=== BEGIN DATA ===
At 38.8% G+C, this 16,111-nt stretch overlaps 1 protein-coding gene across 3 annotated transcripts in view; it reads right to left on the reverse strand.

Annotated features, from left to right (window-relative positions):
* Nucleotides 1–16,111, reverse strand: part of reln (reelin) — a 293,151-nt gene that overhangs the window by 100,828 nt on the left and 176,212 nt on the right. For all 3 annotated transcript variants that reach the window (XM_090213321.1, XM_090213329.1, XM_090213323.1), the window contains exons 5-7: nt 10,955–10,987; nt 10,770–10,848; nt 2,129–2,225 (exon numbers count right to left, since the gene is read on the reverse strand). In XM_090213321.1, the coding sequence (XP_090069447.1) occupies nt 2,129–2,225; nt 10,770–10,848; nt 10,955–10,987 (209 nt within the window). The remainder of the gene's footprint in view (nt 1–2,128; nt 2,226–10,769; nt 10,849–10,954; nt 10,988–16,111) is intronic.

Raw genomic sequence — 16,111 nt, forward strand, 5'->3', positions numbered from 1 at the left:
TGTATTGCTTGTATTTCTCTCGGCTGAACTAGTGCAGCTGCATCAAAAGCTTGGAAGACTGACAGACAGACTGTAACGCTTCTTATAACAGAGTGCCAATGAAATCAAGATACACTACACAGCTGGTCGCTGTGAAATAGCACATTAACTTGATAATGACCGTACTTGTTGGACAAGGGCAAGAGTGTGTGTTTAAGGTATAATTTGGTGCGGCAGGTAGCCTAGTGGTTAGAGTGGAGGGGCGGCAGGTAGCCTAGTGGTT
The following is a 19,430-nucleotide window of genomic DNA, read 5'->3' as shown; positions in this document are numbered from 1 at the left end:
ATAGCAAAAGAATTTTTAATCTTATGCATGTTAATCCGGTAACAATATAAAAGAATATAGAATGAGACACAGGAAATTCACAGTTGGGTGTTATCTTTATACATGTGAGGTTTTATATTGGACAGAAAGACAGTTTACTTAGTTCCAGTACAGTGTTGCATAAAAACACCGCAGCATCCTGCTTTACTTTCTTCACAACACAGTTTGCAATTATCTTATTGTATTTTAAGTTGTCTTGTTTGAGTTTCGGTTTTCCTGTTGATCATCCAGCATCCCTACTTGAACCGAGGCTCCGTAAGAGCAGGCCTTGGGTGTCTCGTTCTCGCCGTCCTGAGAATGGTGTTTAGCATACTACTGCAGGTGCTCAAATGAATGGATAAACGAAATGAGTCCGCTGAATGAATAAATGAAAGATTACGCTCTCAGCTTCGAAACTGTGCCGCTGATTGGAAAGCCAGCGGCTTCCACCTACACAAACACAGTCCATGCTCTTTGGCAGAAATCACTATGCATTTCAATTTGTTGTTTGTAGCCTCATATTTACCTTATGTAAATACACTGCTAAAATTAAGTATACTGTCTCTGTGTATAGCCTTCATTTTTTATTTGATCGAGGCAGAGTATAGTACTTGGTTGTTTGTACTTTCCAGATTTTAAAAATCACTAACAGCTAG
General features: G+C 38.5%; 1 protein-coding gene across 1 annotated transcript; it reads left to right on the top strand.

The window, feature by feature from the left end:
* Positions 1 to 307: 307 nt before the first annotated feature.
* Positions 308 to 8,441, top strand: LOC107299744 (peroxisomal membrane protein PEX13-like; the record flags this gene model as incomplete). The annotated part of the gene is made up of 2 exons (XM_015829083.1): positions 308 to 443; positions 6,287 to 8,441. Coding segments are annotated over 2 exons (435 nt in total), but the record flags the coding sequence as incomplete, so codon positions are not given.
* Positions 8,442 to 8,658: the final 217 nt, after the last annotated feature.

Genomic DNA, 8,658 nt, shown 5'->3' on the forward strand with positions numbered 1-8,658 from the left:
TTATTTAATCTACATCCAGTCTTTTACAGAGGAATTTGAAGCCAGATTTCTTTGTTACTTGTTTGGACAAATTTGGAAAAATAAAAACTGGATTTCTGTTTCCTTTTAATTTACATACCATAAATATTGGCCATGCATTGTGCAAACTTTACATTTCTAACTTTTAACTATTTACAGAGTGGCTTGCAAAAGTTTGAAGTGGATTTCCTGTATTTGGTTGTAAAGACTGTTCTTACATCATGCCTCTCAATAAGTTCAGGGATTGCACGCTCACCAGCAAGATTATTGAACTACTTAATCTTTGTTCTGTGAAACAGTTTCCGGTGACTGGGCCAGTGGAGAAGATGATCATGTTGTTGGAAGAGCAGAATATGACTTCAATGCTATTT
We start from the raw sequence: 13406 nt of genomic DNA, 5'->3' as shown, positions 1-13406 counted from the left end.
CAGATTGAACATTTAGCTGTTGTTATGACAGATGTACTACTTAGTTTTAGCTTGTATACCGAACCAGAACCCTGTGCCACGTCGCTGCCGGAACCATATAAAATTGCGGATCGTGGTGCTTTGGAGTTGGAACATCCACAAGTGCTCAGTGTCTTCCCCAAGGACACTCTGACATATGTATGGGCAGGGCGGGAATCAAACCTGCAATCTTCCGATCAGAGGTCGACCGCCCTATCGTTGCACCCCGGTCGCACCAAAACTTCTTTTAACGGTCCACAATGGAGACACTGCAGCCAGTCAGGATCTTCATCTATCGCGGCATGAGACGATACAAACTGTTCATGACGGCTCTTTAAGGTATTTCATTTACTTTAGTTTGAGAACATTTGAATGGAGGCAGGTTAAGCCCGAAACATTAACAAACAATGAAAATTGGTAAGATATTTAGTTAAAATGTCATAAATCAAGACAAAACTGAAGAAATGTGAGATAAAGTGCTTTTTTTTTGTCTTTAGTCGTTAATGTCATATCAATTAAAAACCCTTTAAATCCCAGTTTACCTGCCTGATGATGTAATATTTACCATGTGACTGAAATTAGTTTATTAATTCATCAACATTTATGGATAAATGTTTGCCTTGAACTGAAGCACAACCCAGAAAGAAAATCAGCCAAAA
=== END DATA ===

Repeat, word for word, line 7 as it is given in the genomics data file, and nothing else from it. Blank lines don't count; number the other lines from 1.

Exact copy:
ATAGCAAAAGAATTTTTAATCTTATGCATGTTAATCCGGTAACAATATAAAAGAATATAGAATGAGACACAGGAAATTCACAGTTGGGTGTTATCTTTATACATGTGAGGTTTTATATTGGACAGAAAGACAGTTTACTTAGTTCCAGTACAGTGTTGCATAAAAACACCGCAGCATCCTGCTTTACTTTCTTCACAACACAGTTTGCAATTATCTTATTGTATTTTAAGTTGTCTTGTTTGAGTTTCGGTTTTCCTGTTGATCATCCAGCATCCCTACTTGAACCGAGGCTCCGTAAGAGCAGGCCTTGGGTGTCTCGTTCTCGCCGTCCTGAGAATGGTGTTTAGCATACTACTGCAGGTGCTCAAATGAATGGATAAACGAAATGAGTCCGCTGAATGAATAAATGAAAGATTACGCTCTCAGCTTCGAAACTGTGCCGCTGATTGGAAAGCCAGCGGCTTCCACCTACACAAACACAGTCCATGCTCTTTGGCAGAAATCACTATGCATTTCAATTTGTTGTTTGTAGCCTCATATTTACCTTATGTAAATACACTGCTAAAATTAAGTATACTGTCTCTGTGTATAGCCTTCATTTTTTATTTGATCGAGGCAGAGTATAGTACTTGGTTGTTTGTACTTTCCAGATTTTAAAAATCACTAACAGCTAG